Thursday 7 December 2023

Why concentrate only on one side of the equation?


The government claims that its proposed changes to the rules for legal migration into the UK will reduce the net total by around 300,000 per year. If they fully implement what they have announced, that may well turn out to be an underestimate; their numbers are based on the English exceptionalist belief that people are so keen to come to the UK that people will leave their families behind and come to take up low-paid jobs as carers, and that the brightest and best post-graduate researchers will similarly abandon their families and come to the UK alone, at least until their salary crosses an arbitrary threshold. It’s a big ‘if’ though; and the chances of the Tories fully implementing the plans are vanishingly small, not least because it will take time to draw up the detailed rules and procedures and process all those applications already in the system whilst the clock is already ticking down to the next election.

However, that isn’t the only reason for doubting whether they will ever do more than talk about the plans. Assuming that potential immigrants will happily leave their families behind as well as paying increased fees for the privilege of coming to the UK is only one of the silly assumptions that they’re making. They are also assuming that the electors whose votes they are chasing would either prefer to see the social care system go into meltdown than have immigrants working in it or else don’t understand the degree of dependency on those immigrants. The reality will become obvious at some point. It’s not a crisis which would hit social care overnight, of course – but like Hemingway’s description of bankruptcy, it’s something which will happen in two ways: slowly, and then suddenly. Perhaps there are some people who really would be happy with that – but it’s unlikely that those whose relatives are dependent on that care will agree. And as things slowly get worse, the government will inevitably be tempted to reverse its policy, albeit as quietly as possible. Hopefully before the collapse enters the sudden phase.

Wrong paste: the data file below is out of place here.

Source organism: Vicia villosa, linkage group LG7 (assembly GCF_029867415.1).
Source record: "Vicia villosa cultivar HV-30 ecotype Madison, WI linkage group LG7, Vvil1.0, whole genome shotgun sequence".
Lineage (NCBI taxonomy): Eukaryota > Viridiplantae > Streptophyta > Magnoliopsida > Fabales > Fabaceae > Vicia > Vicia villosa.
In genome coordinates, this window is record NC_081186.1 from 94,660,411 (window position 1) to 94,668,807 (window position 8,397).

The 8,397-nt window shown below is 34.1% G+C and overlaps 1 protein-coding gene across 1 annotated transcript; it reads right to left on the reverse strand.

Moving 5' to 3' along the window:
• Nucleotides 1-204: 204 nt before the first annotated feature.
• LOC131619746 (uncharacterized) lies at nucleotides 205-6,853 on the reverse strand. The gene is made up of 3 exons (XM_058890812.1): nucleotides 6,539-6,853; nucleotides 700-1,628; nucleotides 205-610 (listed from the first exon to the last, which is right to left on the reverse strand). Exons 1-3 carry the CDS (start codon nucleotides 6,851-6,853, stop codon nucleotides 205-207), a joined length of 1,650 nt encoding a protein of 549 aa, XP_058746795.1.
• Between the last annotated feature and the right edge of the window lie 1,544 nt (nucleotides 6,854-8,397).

Labour’s response has been little better. Equally convinced that the population are demanding an immediate halt to immigration, they have come up with an entirely arbitrary proposal to cap net migration at 200,000. Why 200,000? Why not 250,000? Why not 150,000? These are not questions to which they have any sort of rational answer; they’ve simply produced a figure from thin air which they think might be acceptable to the racists and xenophobes whose votes they seek, with no real thought given to the implications. Yet still they are likely to win the next election. Suella Braverman has said this week that the Tories face “electoral oblivion” if the government’s Rwanda legislation fails. In a rare moment of consensus, I agree. But then I’d also agree if she’d said that the Tories face “electoral oblivion” if the government’s Rwanda legislation succeeds. Saying that the Tories face electoral oblivion is one of those sentences which currently works perfectly well without any qualifying clause.